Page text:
20 Years Of Coda-ing – A Retro Combat Squad Story. Part 1 – Some Assembly Required

Gday fellow web dwellers! I’ve made some progress on the new-old squad!

New me vs old me. #fashion #allnatural #nofilter #nomakeup

So now we know why I’m doing this and why the marines look like plasma overcharge survivors we can move onto cracking some 20 year old shrink wrap, busting open the box and building some 1998 spec marines!

Oh hell yeah this is going to be rad – 10 year old me, Nov 1998.

A little anticlimactic but we have a box inside a box. The inside box looks pretty legit and has some fairly nice presentation, an area GW was leagues ahead of most companies in the TT gaming market at the time. Hell the picture on this box and the 3rd ed marine codex is what got so many of us into the hobby.


I received a tshirt with the image above on it for my 11th bday. It was baller and totally didn’t drive girls away like the plague at all.


So here’s what you get in the box. 


You may notice that:

A: They are slightly cut up.
B: The frames with the legs are numbered 6 through 10.

This is because the combat squad is literally a half cut of the 1998 era tactical squad, minus the frame that came with special weapons (a flamer and missile launcher) and veteran sergeant bits (a head, bolt pistol and chainsword IIRC). I suspect the other half of this squad, frames 1 to 5, is out in the world somewhere which is nice thought.

Speaking of the numbered frames, they provide the ‘core’ of each marine, a pair of legs, a torso, a head and some minor accessories.

Supporting this frame is the arms frame consisting of a boltgun and well, arms and the backpack frame. You also get 5 25mm bases that I will not be using on this build.

So this is what you can make with them:

After 20 years in shrink wrap, Demi Squad “INSERT NAME HERE” reports for duty. Jes I take my hat off to you. Truly this kit is what launched thousands of dreams for kids like me around the world.

Hot damn.

For a kit that could legally drink in Australia it holds up pretty well. You could say it’s basic compared to the intercessor kit and even the recut (twice?) ‘modern’ tactical squads, but if you are just looking to put serviceable bodies on the table, the 20 year old Jes Goodwin sculpts stack up well.

Speaking of the new ‘replacements’ for this kit, let’s look at their sprues. Namely the 2012 tactical squad ,14 years later, and the 2017 intercessor kit produced 19 years later.

As you can see, GW has made massive strides on their plastic tech. A simple way to see this is how the sprues are ‘cut’ and the total lack of blank space. Both of the above kits make 10 marines with a ton of extra bits, while taking up less space than the 1998 5 man combat squad sprue. The plastic colour and material also feels/looks slightly different.

Take that you bastard!

You also have things like boltguns and hands being separated, which makes the kits easier to assemble for a mild loss of customisation. This means that kids twisting models out of sprues don’t leave the pistol grips on the guns when they slap the models together. While cutting or just snapping off the grips seems simple and obvious, let me show you exhibit a:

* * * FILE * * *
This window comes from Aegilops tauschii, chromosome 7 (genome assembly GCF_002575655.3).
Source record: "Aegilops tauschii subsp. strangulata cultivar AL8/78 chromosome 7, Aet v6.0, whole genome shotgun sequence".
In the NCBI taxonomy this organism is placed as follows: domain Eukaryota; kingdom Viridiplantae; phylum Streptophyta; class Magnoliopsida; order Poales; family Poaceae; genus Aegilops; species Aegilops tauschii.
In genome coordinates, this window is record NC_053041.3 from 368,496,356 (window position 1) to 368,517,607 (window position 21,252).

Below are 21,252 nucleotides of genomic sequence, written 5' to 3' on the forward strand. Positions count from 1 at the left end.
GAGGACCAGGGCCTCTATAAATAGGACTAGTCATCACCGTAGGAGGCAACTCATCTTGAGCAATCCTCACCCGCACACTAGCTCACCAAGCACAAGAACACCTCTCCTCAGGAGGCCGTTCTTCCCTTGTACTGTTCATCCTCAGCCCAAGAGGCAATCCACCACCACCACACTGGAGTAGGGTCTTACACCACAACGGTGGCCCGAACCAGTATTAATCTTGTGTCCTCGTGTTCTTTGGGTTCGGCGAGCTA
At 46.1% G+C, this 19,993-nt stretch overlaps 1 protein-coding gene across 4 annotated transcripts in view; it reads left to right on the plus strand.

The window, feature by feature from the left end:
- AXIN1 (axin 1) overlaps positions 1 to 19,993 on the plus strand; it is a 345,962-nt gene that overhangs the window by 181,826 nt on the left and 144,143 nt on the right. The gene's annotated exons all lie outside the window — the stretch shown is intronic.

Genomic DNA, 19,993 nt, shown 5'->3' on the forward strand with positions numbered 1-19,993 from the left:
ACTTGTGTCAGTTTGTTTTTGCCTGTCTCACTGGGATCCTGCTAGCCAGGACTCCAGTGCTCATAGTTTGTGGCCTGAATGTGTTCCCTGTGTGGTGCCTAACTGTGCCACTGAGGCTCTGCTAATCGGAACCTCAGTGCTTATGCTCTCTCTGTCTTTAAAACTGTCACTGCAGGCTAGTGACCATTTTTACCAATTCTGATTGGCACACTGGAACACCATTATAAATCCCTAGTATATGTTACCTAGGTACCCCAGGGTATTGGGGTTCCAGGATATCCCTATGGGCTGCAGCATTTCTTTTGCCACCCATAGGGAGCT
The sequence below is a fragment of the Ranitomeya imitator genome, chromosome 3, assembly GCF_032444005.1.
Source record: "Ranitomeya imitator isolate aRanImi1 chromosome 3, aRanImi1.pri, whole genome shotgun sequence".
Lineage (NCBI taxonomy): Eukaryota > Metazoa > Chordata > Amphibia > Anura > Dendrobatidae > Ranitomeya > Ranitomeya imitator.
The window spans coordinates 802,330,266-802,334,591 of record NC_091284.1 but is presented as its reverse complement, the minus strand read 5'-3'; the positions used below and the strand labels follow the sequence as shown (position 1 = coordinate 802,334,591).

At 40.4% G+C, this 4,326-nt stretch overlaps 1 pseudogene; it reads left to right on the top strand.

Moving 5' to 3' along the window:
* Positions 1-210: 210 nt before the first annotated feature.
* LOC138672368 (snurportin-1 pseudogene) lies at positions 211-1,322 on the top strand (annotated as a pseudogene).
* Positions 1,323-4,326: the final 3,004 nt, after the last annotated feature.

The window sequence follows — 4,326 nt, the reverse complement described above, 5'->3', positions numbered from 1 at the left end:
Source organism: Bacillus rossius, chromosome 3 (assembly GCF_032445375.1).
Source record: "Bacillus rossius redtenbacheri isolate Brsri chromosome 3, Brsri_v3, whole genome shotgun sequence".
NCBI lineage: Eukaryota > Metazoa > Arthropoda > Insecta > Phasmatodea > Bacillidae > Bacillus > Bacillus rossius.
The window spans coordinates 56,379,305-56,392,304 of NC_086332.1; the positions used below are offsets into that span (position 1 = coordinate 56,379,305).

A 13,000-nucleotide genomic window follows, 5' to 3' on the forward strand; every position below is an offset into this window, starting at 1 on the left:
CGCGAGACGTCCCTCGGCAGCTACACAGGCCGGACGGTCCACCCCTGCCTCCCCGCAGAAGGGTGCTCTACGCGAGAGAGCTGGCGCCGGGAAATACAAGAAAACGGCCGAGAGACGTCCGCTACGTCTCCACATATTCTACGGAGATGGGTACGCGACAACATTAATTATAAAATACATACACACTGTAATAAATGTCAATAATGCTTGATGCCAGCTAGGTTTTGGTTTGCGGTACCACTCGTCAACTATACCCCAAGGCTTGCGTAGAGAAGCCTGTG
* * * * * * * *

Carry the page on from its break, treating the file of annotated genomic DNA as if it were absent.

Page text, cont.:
I was dumb enough to do that. On all 5 of them.

From my personal experience, mold lines are rarer but harder to deal with on the new kits, while nearly every part of the ‘core’ frame of the combat squad had an obvious line that was easy to file away. I would also note that things have really ramped up in the last 5 years or so, with kits like Imperial Knights and the starter boxes really allowing GW to flex it’s industrial and design might.

I wish I had the mouldline tool in 1998. It made this easy peasy.

So how did I go compared to the ‘old-old marines?’

My main hot take from this picture? 32mm base your Astartes. Seriously it makes a world of difference.

Better. Considerably better.

Coda’s 20 Years Of Learning Takeaways:

  1. Build the core of the marine, use blue tack to pose the rest. When you are happy, proceed to glue.
  2. Buy nice plastic and super glue. Cheap superglue can work decently but cheap plastic glue is almost always a roadtrip to ‘oh no’ town.
  3. Put the head on last. Jes Goodwin said that in a white dwarf that’s older than most people that will read this article and it holds true today. It sets off the miniature imho.
  4. There are no fuck ups, just swearing and happy accidents to learn from.
  5. Shoulder pads where a pain to cut out in 1998 and are still a paint to cut out in 2018. Please someone get Danoz Direct on this as ‘there has to be a better way’ totally applies here.
  6. You can carefully bend the extra purity seals in these kits to make things look kicking rad.

Our next stop on this nosiglia trip is painting, where I’ll slap some paint on these and put down some brief words on how paint guides, paint ‘systems’ and the like have progressed over time.

I’ll also be putting up a poll after I crack out some colour scheme test models next week on the twittar. Feel free to drop me a line there or on the Coda_Paints insta if you have any ideas. The image below is roughly what I’ll be going after, but I’m debating modernizing it vs going semi-late-2nd-early-3rd-retro scheme in a similar vein to my Night Lords.:

Please don’t google ‘3801 steam train’ when you see this. It’s totally inspired by something cooler and that isn’t that. You can’t prove anything.

I also still have to come up with a bit of lore/markings. The bits I got in the kit had a fair few purity seals so a bunch of over zealous lecto divinatous worshiping marines could work.

Anyway, happy hobbying chaps, I hope you all enjoyed reading these ramblings.